If the tomb police does not show to scatter the crowd, the party will encounter a squad of them as they cross the Necropolis. They wear copper breast-plates with the worm of Sarku on the breast, and carry banded staves and short swords. Their Tirrikamu, Quromdosh hiDagarum of the Clan of the Open Sepulchre (Low) asks for your papers. He offers to escort the party to its tomb: “Thursa party of priestesses furm th’ temple of Hrihayal celebratin’ a richul n’ th’ Temple of Hyashra, nex’cellencies. Wouldn’ wannabe m’staken fer their fancy-boys, ah, no ‘fense, nex’cellencies.” (Priestesses of Hrihayal are not above kidnapping victims for their rituals, although high clan members are usually safe.)
There is a hushed air in the City of the Dead. Well-worn paths through the grass lead to the most famous burial places, including the ruined tomb of Queen Nayari of the Silken Thighs, the great evil queen who founded the First Imperium nearly 15,000 years ago; the Tomb of the Lost King (a pyramid with all of its inscriptions erased, believed to be the tomb of the husband of Queen Larayn. Her tomb is in the Necropolis, too.); and the ruined tower of Mnettukeng the Sorcerer. Speaking of wizards, somewhere in the necropolis is the Tower of Ruvadis, The Wearer of Eyes, a powerful local wizard, but no sight-seeing trail leads to his home! It is easy enough to find the dome that marks the entrance to the tombs of the Clan of the White Crystal.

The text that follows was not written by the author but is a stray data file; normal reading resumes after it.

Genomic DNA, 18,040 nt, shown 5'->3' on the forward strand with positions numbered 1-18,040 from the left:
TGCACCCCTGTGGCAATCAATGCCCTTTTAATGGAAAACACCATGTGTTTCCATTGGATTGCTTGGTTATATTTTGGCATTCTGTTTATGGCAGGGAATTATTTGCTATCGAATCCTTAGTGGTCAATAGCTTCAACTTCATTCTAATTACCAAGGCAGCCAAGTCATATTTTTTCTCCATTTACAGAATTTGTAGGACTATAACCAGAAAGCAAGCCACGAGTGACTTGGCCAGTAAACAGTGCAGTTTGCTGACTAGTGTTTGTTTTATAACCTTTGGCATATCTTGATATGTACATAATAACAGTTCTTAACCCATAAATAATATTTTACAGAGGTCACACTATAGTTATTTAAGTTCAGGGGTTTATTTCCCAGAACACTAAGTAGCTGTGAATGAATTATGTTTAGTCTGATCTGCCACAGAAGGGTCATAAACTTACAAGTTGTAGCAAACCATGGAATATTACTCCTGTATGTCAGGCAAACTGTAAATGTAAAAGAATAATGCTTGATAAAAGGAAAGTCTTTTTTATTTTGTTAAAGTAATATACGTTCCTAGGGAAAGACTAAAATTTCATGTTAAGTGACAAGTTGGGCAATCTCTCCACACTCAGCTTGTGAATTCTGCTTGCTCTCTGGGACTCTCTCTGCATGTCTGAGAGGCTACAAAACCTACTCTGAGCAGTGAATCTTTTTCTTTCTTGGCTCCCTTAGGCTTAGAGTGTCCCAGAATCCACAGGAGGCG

The dome stands roughly thirty feet tall, of white marble with sparkling white flecks visible in it, all atop a truncated pyramid another thirty feet tall.. Figures in clan dress from the Engsvanyali period are carved into the outer walls, along with Engsvanyali script praising the clan in the sight of the Immortal Gods. The entrance to the rotunda is a massive bronze gate, which is opened by a key carried by Dlamuz. Inside are verses from the priesthoods of Belkhanu and all of the gods of Change concerning death and funerary rituals. Another locked bronze gate leads to a sweeping spiral stair of marble descending under the rotunda. After one complete circle, the stairs straighten out and descend into the earth. The walls are of marble, with inscriptions praising the clan, and speaking of the transformations of death, and the paradises for the deceased. The corridor continues to a domed chamber, where the walls are now dirtier. Low daises are carved into the walls, and a cool breeze blows into the chamber. There are four exits, each closed by a differently elaborated bronze grate. Each gate has lineages carved above them, and Dlamuz selects the third gate, the gate to the tombs of the Sankolum, Tetkuru, Charunai, and Tukun lineages. This corridor is a bit narrower, with a peaked ceiling, damp walls, and puddles on the floor. The walls are now granite, and the script is now Classical Tsolyani, giving descriptions of the various paradises of the Illustrious Gods, O Beloved. A large, black crack splits the granite to the right, but Dlamuz proceeds. [Note for referee: this crack is how the robbers got in, but it is unmapped. If the party insists on exploring, they can find a few empty chambers and a dirt tunnel leading to the surface. One of the otherwise empty chambers has a hole in the floor that seems all but bottomless.] A tunnel angles off to the right, with the symbols of the Sankolum lineage. Further on, a tunnel for the Charunai lineage splits off to the left. Yet further, the tunnel to the Tukun lineage appears on the left, and the party proceeds that way. A short way in, there are three steps down. The Tukun lineage’s corridor is inscribed in the spidery script of Engsvan hla Ganga, with verses describing the Battle of Dormoron Plain. There are basalt plugs blocking some of the rooms, and others are closed by more bronze grates or portcullises, while some yawn blackly with only the bronze hinge pins remaining of their original doors.